At the sign of the Barking lion...

St Leonard, Wixoe

At the sign of the Barking lion... - a journey through the churches of Suffolk


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St Leonard from the village street.

Quaint Victorian vestry and chimney.

Looking east beneath the kingpost.

One of those window arrangements which really works.

Flying skull.

Ten foot square.


At last, at last. This is the 600th entry on the Suffolk Churches Site, a number I aimed at with some trepidation in those far off days of 1999 when I first embarked on the site. A significant number then, but is St Leonard a significant church?

Not in architectural terms perhaps, but it so happens that it was the birthplace of the site's greatest mentor. Derek Mortlock, a man I have never met, was born in Wixoe, and first saw the inside of a church here. Despite the fact that he now lives in Norfolk, his three volumes of The Popular Guide to Suffolk Churches are the best books ever written about the churches of the county, Cautley and James not excluded. I would be lost without him, and quite probably would never have sustained the energy to get the site this far. So, if you should ever read this Mr Mortlock, thanks for everything.

Wixoe is a tiny village right on the Essex border to the east of Haverhill. Only the infant River Stour protects it from the busy Essex parish of Sturmer, which has not only had an apple named after it but was the birthplace of the racy 1960s actress Charlotte Rampling. Her father was the Vicar there; not a lot of people know that.

Wixoe consists mainly of Victorian cottages scattered along a narrow lane; if you look at it on an old map, you can see that the Colchester to Cambridge railway line ran straight through it, so this church was once a familiar sight. But that is now all gone, and the village is bypassed completely. You would never pass St Leonard unless you intended to.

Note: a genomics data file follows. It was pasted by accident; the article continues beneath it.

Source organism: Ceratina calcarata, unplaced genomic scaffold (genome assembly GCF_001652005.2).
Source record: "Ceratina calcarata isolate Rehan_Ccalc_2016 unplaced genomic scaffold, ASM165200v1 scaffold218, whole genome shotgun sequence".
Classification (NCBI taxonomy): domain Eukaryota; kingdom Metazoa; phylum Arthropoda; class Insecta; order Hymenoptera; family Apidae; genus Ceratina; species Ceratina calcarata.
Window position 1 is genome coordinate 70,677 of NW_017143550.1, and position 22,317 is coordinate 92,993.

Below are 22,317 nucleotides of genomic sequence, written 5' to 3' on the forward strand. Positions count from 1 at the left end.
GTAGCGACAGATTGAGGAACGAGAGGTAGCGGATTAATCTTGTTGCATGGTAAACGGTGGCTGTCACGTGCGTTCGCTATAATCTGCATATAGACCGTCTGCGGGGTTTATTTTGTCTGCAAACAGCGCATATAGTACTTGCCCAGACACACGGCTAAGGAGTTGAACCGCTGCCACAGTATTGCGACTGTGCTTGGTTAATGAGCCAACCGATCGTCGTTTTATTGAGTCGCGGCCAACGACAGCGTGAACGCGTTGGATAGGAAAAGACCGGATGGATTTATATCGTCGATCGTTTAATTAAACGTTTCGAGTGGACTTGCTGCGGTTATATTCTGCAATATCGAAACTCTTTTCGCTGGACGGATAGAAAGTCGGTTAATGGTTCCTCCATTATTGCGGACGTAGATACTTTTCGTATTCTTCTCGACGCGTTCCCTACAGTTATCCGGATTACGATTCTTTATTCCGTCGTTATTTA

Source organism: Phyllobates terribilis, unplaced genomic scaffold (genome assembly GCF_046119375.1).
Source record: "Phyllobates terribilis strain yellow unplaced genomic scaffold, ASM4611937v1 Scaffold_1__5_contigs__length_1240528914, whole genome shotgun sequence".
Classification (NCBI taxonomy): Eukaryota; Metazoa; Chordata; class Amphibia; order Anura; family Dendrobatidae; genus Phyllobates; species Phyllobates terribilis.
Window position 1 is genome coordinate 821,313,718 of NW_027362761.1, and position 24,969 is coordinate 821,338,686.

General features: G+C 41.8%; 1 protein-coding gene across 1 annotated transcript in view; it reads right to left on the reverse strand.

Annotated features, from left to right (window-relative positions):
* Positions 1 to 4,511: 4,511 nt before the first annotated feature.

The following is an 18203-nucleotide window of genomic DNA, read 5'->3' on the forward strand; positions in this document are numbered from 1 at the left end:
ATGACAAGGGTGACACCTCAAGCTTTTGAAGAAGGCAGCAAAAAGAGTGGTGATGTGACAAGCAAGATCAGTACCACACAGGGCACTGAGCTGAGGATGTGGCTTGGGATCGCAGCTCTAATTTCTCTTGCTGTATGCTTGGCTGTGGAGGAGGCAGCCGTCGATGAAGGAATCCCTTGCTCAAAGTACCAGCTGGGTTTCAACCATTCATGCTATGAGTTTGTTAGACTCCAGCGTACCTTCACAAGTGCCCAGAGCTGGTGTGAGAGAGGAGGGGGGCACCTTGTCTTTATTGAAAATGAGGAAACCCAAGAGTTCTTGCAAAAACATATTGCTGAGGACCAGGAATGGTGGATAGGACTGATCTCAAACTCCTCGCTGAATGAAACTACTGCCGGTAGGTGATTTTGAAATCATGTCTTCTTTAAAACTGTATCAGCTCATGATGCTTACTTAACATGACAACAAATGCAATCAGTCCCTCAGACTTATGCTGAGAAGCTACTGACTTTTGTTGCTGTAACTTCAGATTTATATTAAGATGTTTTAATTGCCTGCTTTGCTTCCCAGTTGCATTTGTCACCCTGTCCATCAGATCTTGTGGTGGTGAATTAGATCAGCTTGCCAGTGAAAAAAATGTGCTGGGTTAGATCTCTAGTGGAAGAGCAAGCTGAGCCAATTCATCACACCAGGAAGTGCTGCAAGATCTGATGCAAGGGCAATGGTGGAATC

St Leonard is the patron Saint of prisoners, and only a couple of Suffolk churches are dedicated to him. Despite the entirely 19th century windows, the church is clearly of Norman origins (you just can't disguise it, can you?) and the walls slope significantly towards each other as they approach the east. Perhaps there was once an apse. The bell-turret is a tribute to the proximity of Essex, and inside the south porch the doorway confirms your theory about the Normans.

The Victorians weren't just busy building cottages in Wixoe. This church underwent a major restoration quite late in the century, and the overwhelming feeling inside is of 1880s gloom. This isn't as dull as it sounds; it is neat and well-kept, and provides a document of, and testimony to, parish life over the last couple of centuries. The only medieval survival is the font, but there are a couple of nice 18th century memorials, including one with a splendid skull.

Thanks to Mr Mortlock I noticed the inscribed entrance to the vault, which is curiously specific about its capacity. You can see it in the left hand column.

600 is a lot, but there were many more to go, and so I headed on past the excellent former school house and up through Boyton End to Kedington.

St Leonard, Wixoe, is in the middle of this tiny village signposted off of the road between Cavendish and Haverhill. There are two keyholders, one directly opposite and one on the road to Boyton End - contact me for more details.

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